DB: as an illustrator how important is it to have a recognizable style?

 

CW: from an illustrator’s perspective, having your own style is obviously crucial, but as the boundaries between illustration, design and art become increasingly blurred, so do the rules that dictate how one has to work. I work in a certain way and can always see stylistic similarities between all my work, but this cohesiveness isn’t necessarily that apparent to others. which is fine – I like taking a designer’s approach to illustration as it means you’re always pushing things in new directions, while retaining some stylistic awareness of the wider body of work. I don’t have the discipline to apply the exact same stylings to every piece – same colorways, line work, shapes, depth etc. and am highly envious of those that do. 

 

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BBC travel time

 

 

DB: how do you think online design resources have influenced the graphic design being produced today?

 

CW: I suppose it means that the promulgation of ideas is much more rapid, so the creative community is in an ever increasing process of renewal, constantly looking at itself, and responding to each new development. which has always been the case – it’s just happening at a ridiculous speed now, and is only going to get faster and faster until one day it implodes and we go back to cave painting with yak blood.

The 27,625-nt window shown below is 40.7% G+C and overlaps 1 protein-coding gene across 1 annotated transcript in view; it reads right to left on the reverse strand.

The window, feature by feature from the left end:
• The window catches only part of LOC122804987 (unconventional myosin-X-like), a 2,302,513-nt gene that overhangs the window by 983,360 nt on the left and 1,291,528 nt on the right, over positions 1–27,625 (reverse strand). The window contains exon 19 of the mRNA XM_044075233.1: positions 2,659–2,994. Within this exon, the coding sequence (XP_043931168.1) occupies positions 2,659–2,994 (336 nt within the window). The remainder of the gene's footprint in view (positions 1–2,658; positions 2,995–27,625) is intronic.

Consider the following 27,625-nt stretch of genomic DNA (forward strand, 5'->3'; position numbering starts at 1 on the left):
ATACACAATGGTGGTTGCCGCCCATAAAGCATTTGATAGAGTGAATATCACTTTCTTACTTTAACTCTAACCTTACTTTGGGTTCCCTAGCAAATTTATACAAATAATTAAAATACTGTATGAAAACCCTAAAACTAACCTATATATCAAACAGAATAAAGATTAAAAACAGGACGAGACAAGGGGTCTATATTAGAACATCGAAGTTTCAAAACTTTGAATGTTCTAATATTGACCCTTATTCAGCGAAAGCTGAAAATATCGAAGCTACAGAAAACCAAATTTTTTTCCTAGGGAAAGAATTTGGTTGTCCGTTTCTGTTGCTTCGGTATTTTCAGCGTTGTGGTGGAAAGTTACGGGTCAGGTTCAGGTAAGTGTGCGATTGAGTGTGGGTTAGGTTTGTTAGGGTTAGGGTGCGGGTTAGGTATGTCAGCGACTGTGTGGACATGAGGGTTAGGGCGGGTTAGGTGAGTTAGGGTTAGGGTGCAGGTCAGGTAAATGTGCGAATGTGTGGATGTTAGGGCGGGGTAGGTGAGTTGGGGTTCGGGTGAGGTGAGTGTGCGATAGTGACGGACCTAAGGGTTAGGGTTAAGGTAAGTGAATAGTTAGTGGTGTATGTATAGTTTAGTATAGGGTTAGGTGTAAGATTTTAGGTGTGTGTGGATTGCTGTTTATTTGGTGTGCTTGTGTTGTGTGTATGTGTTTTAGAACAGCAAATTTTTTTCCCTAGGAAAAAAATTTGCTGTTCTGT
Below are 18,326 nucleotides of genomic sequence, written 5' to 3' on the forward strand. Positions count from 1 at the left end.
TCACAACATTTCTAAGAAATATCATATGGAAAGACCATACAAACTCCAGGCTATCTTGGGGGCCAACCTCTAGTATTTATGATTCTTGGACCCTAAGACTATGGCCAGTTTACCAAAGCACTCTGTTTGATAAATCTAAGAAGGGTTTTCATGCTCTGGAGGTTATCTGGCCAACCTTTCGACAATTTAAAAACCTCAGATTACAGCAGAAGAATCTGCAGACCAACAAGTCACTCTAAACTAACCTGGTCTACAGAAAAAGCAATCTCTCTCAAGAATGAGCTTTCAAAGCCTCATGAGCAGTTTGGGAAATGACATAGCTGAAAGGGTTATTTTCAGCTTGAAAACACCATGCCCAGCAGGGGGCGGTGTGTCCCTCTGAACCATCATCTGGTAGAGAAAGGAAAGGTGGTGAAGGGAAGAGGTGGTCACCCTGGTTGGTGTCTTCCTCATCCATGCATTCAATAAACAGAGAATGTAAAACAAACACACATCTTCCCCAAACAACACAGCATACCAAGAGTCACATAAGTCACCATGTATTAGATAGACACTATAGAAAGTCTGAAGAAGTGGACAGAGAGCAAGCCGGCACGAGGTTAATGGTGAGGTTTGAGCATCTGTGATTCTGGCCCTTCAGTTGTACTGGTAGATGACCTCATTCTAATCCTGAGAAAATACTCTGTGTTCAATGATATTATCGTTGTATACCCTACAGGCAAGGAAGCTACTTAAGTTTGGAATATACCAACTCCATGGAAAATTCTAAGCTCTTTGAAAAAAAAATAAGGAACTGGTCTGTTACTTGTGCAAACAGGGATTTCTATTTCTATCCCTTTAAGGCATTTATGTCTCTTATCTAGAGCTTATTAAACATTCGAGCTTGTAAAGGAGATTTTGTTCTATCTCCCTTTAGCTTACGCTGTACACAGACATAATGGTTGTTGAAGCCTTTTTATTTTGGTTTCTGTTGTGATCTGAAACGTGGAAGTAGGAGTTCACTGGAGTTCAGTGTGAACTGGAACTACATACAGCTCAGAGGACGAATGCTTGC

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future 50 for ICON magazine

 

 

DB: what are you currently fascinated by and how is it feeding into your work?

 

CW: I’ve been fascinated for some time with the idea of representing invisible shapes (type usually) through interactions with other objects. I’m not sure why. I like exploring this visual idea in both digital and tactile, handmade work. I also really enjoy playing with undulating lines, using an isometric grid.

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solve for growth

 

 

DB: what are you passionate about besides your work?

 

CW: cycling, coffee, music, politics, cooking, art, friends, family… the usual suspects.

 

 

DB: do you have any superstitious beliefs or rules that you live by?

 

CW: not that I’m aware of. I have to have a tidy desk and silence before I can think – that’s quite boring isn’t it!

 

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manual for speed

 

 

DB: what’s the best piece of advice you have heard and repeat to others?

 

CW: buy cheap, buy twice.

 

 

DB: what’s your personal motto?

 

CW: if at first you don’t succeed, maybe just accept it’s not for you and try something else.